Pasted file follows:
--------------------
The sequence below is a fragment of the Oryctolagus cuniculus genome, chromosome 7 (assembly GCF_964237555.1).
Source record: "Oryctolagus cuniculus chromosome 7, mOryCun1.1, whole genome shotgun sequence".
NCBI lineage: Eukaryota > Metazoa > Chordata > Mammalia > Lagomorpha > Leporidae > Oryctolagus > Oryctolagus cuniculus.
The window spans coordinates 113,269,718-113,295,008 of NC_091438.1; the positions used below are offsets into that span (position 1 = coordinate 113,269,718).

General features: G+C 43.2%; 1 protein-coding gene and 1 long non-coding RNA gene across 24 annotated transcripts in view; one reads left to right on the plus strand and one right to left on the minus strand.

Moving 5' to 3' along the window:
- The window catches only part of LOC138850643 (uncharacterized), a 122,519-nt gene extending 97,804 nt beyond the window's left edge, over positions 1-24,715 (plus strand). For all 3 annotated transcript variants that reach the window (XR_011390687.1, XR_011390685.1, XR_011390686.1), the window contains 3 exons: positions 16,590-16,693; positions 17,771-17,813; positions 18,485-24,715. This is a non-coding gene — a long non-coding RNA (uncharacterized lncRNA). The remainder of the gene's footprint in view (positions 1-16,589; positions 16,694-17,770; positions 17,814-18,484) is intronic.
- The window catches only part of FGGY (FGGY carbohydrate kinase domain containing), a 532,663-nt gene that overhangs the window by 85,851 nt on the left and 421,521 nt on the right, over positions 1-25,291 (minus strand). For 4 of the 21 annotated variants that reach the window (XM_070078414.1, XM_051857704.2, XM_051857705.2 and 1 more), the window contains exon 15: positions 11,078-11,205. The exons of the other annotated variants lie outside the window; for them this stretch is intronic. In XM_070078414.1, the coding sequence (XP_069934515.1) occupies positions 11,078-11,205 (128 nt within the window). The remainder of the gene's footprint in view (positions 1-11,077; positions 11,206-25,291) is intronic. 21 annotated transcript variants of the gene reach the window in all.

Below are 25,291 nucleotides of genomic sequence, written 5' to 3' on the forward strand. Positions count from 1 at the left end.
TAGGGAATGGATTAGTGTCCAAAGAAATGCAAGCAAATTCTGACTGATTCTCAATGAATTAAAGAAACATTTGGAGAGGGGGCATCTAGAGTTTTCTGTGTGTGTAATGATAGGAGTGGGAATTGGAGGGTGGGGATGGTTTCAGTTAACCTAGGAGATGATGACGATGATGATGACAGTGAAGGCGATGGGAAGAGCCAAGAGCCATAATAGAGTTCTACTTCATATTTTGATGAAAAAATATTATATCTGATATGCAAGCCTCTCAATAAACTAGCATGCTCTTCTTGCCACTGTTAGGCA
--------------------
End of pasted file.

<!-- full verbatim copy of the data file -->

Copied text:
The sequence below is a fragment of the Oryctolagus cuniculus genome, chromosome 7 (assembly GCF_964237555.1).
Source record: "Oryctolagus cuniculus chromosome 7, mOryCun1.1, whole genome shotgun sequence".
NCBI lineage: Eukaryota > Metazoa > Chordata > Mammalia > Lagomorpha > Leporidae > Oryctolagus > Oryctolagus cuniculus.
The window spans coordinates 113,269,718-113,295,008 of NC_091438.1; the positions used below are offsets into that span (position 1 = coordinate 113,269,718).

General features: G+C 43.2%; 1 protein-coding gene and 1 long non-coding RNA gene across 24 annotated transcripts in view; one reads left to right on the plus strand and one right to left on the minus strand.

Moving 5' to 3' along the window:
- The window catches only part of LOC138850643 (uncharacterized), a 122,519-nt gene extending 97,804 nt beyond the window's left edge, over positions 1-24,715 (plus strand). For all 3 annotated transcript variants that reach the window (XR_011390687.1, XR_011390685.1, XR_011390686.1), the window contains 3 exons: positions 16,590-16,693; positions 17,771-17,813; positions 18,485-24,715. This is a non-coding gene — a long non-coding RNA (uncharacterized lncRNA). The remainder of the gene's footprint in view (positions 1-16,589; positions 16,694-17,770; positions 17,814-18,484) is intronic.
- The window catches only part of FGGY (FGGY carbohydrate kinase domain containing), a 532,663-nt gene that overhangs the window by 85,851 nt on the left and 421,521 nt on the right, over positions 1-25,291 (minus strand). For 4 of the 21 annotated variants that reach the window (XM_070078414.1, XM_051857704.2, XM_051857705.2 and 1 more), the window contains exon 15: positions 11,078-11,205. The exons of the other annotated variants lie outside the window; for them this stretch is intronic. In XM_070078414.1, the coding sequence (XP_069934515.1) occupies positions 11,078-11,205 (128 nt within the window). The remainder of the gene's footprint in view (positions 1-11,077; positions 11,206-25,291) is intronic. 21 annotated transcript variants of the gene reach the window in all.

Below are 25,291 nucleotides of genomic sequence, written 5' to 3' on the forward strand. Positions count from 1 at the left end.
TAGGGAATGGATTAGTGTCCAAAGAAATGCAAGCAAATTCTGACTGATTCTCAATGAATTAAAGAAACATTTGGAGAGGGGGCATCTAGAGTTTTCTGTGTGTGTAATGATAGGAGTGGGAATTGGAGGGTGGGGATGGTTTCAGTTAACCTAGGAGATGATGACGATGATGATGACAGTGAAGGCGATGGGAAGAGCCAAGAGCCATAATAGAGTTCTACTTCATATTTTGATGAAAAAATATTATATCTGATATGCAAGCCTCTCAATAAACTAGCATGCTCTTCTTGCCACTGTTAGGCA